With the drought warning now lifted, the diversions and streamflow targets revert back to normal levels.
The lack of rain that began in mid-July not only impacted reservoir storage and streamflows, but caused significant decreases in ground water levels throughout the basin. Flows rebounded as a result of the late January storms and ground water levels are recovering, but are still well below normal for this time of year.
The Commission's drought plan focuses on salinity intrusion -- the upstream migration of salty water from the Delaware Bay during low-flow conditions in basin rivers and streams.
As part of a pact generated by the Commission among the basin states and New York City (the parties to the 1954 U.S. Supreme Court decree), the city must release sufficient water into the Delaware River from its three reservoirs to help repel, or flush back, the salt-laced water, known in water jargon as the "salt front" (a seven-day average 250 milligrams per liter chloride concentration.)
Runoff from January's storms swelled the Delaware and tributary streams, the rush of sea-bound fresh water pushing the salt front downstream to River Mile 69 at the Delaware Memorial Bridge. That's one mile above its average location for this time of year. During the height of the drought, the salty water had migrated as far north as River Mile 85, about four miles downstream of the Philadelphia's International Airport.
As the salt-laced water moves upriver it increases corrosion control costs for surface water users, particularly industry, and can raise the treatment costs for public water purveyors.
In recent dry years, salty water also has migrated into streams and creeks in Delaware, threatening water supplies in northern New Castle County.
In addition to releases from the three New York City reservoirs, 4.89 billion gallons of water were released during the dry spell from Beltzville Reservoir on the Lehigh River and Blue Marsh Reservoir on the Schuylkill River to improve flows, enhance water quality, and protect fisheries. The releases also helped to repel salinity.
And, when the drought warning was in effect, a consortium of electric utilities in the basin released water from Merrill Creek Reservoir to make up for evaporative losses at their riverbank generating stations during low flow periods on the Delaware. The 16-billion gallon impoundment, located near Phillipsburg, N.J., came on line in 1982. In all, 666 million gallons of water were released into the river from Merrill Creek.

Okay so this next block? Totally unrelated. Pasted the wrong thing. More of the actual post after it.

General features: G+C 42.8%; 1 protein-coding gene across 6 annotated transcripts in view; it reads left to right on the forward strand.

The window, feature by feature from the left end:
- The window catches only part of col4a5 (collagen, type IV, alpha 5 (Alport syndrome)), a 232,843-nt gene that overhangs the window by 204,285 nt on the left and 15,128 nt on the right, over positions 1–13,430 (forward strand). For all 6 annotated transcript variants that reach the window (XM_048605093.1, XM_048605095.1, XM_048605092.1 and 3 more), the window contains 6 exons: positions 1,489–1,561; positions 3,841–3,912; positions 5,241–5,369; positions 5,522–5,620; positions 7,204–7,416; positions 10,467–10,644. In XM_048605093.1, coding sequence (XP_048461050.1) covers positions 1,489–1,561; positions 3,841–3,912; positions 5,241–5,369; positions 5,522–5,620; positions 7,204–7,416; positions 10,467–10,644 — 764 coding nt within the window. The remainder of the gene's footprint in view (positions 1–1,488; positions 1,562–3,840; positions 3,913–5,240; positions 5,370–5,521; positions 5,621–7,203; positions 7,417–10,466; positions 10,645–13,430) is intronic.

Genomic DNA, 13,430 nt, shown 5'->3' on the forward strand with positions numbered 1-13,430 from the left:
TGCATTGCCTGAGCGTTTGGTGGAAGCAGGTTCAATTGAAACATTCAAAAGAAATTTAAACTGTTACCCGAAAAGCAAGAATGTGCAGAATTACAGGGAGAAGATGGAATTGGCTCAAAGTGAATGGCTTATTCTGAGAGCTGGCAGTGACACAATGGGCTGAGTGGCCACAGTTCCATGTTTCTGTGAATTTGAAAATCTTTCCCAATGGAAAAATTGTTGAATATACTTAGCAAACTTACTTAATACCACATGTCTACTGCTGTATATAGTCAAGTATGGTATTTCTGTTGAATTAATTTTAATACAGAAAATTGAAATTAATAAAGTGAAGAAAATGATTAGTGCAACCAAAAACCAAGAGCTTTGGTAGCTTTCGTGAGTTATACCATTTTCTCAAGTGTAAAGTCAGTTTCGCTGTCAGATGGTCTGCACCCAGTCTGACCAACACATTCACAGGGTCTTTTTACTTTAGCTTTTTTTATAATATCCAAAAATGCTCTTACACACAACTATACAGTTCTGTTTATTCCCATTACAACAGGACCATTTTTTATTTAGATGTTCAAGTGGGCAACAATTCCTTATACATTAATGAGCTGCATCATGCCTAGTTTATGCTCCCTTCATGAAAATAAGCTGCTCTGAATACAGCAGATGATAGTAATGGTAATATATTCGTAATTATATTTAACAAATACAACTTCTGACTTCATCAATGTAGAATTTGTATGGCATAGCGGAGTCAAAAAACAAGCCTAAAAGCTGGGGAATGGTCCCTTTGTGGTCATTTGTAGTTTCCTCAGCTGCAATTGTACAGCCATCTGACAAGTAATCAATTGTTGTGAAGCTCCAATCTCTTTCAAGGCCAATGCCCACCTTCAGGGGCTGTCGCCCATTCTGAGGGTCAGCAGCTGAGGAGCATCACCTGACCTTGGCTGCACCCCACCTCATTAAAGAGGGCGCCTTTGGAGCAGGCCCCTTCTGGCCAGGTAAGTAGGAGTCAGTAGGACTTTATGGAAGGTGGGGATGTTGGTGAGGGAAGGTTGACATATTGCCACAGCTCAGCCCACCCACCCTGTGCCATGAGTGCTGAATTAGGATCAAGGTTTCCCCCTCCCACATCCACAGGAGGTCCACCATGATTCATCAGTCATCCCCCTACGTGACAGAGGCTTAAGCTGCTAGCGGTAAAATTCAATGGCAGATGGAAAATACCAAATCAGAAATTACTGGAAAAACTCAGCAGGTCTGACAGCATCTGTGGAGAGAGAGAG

The basin has entered into drought warning ten times since the early 1980s when the Commission's drought management plan was adopted. Two times, in 1981 and 1985, conditions worsened and drought emergencies were declared. The last drought warning occurred in the fall of 1998 and lasted less than two months.
The Delaware Basin stretches some 330 miles from the Delaware River's headwaters in New York State to the mouth of the Delaware Bay.
The DRBC, which is responsible for managing the water resources in the basin, was formed in 1961. The DRBC commissioners are the governors of the four basin states and a federal representative appointed by the President.
The following counties in Pennsylvania fall entirely within the Delaware River Basin: Bucks, Delaware, Lehigh, Monroe, Montgomery, Northampton, Philadelphia, and Pike.
Pennsylvania counties that fall partially within the basin: Berks (99%), Carbon (99%), Chester (80%), Lackawanna (9%), Lancaster (1%), Lebanon (5%), Luzerne (10%), Schuylkill (43%), and Wayne (96%).
The following New Jersey counties fall entirely within the basin: Cumberland, Salem and Warren.
Those partially in the basin: Atlantic (4%), Burlington (55%), Camden (50%), Cape May (33%), Gloucester (83%), Hunterdon (35%), Mercer (70%), Monmouth (25%), Morris (13%), Ocean (20%), and Sussex (67%).
There are no counties in New York State or Delaware that are completely in the basin.
New York counties partially in the basin: Broome (2%), Chenango (1%), Delaware (85%), Greene (2%), Orange (15%), Schoharie (1%), Sullivan (95%), and Ulster (15%).
Delaware counties partially in the basin: Kent (65%), New Castle (90%), and Sussex (20%).
Editors and News Directors: A list of the communities (townships, towns, etc.) located within the Delaware River Basin can be found on the DRBC's web site.